Monday, January 24, 2011

Stalagmite And Meteorite

(The Mite and The Rite, from The Barking Wall, 2010)

I remember the time my mother planned this trip out to the Array in southern New Mexico, we even stopped by Carlsbad cavern and Roswell. To a little kid who was into aliens and the wonders of the world, I was blown away, absolutely positively. I wonder why I looked up to that sky, why I thought I saw a star move ever so slowly only to disappear, and why I was so fascinated at things that I could never touch, not even the speleothems of the cavern. I could just look on, seeing them in their wonder, dripping with shine, frozen in darkness. I think I could talk forever and ever about being kid in the desert, how I saw things that even amaze an adult's fancy. There's a feeling, an atmosphere that cannot be captured, but only recreated. It transcends the land, the people, and their traditions, it exist in the earth, above our feet, in the air, and in our words, but where it doesn't exist is in text, in a single photograph telling you this is it, or from any scientist telling you how it is. In the milk of dreams it exist before us, and disappears before our eyes, I can't believe it, and yet I do.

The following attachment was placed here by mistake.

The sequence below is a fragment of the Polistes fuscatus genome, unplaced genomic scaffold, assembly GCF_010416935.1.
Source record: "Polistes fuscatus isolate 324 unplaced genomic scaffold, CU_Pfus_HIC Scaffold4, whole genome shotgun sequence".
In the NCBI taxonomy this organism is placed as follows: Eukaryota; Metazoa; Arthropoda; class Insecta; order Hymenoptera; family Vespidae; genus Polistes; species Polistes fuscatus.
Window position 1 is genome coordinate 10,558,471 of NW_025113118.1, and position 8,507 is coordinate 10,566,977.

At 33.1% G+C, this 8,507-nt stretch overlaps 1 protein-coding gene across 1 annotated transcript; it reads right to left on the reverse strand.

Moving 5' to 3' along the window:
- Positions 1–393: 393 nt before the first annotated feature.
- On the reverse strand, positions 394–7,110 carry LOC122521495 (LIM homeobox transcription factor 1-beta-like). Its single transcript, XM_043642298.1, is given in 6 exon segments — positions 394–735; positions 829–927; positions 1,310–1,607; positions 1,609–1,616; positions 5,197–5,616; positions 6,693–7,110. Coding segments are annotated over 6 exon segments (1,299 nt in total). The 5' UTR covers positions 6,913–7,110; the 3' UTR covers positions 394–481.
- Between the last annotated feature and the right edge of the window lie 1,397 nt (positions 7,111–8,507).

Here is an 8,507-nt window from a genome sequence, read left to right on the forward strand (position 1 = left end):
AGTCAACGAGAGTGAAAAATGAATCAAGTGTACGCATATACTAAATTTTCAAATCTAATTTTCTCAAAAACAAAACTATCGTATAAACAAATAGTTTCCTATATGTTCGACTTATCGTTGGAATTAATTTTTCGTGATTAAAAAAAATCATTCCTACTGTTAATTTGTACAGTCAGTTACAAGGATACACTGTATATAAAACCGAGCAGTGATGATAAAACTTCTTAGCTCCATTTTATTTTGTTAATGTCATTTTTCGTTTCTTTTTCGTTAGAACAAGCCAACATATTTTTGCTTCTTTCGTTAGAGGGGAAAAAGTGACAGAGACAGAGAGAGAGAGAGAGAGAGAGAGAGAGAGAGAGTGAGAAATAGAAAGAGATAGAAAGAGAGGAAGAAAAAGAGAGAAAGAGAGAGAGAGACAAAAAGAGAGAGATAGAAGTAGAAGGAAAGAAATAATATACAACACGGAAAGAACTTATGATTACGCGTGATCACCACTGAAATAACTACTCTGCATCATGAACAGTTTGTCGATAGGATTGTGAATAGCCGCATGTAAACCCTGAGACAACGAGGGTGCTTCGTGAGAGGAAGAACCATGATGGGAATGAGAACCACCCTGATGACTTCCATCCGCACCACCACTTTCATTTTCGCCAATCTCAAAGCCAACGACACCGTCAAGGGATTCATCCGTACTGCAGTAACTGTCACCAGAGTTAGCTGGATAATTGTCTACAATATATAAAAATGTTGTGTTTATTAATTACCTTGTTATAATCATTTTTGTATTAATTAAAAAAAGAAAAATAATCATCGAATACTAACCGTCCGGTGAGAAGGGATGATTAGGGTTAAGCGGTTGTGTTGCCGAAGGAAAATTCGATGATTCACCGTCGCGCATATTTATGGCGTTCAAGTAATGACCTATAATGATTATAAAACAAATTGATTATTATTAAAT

I miss those days, I think one day I'll go back there, only to realize it is all gone, I'm old now, too old to see with my boyish eyes again, too old to believe in such things against these other truths. I can still imagine, I can still dream, and I can still think that I'm somewhere amongst the stars, humming The Age of Aquarius only to break into cry:

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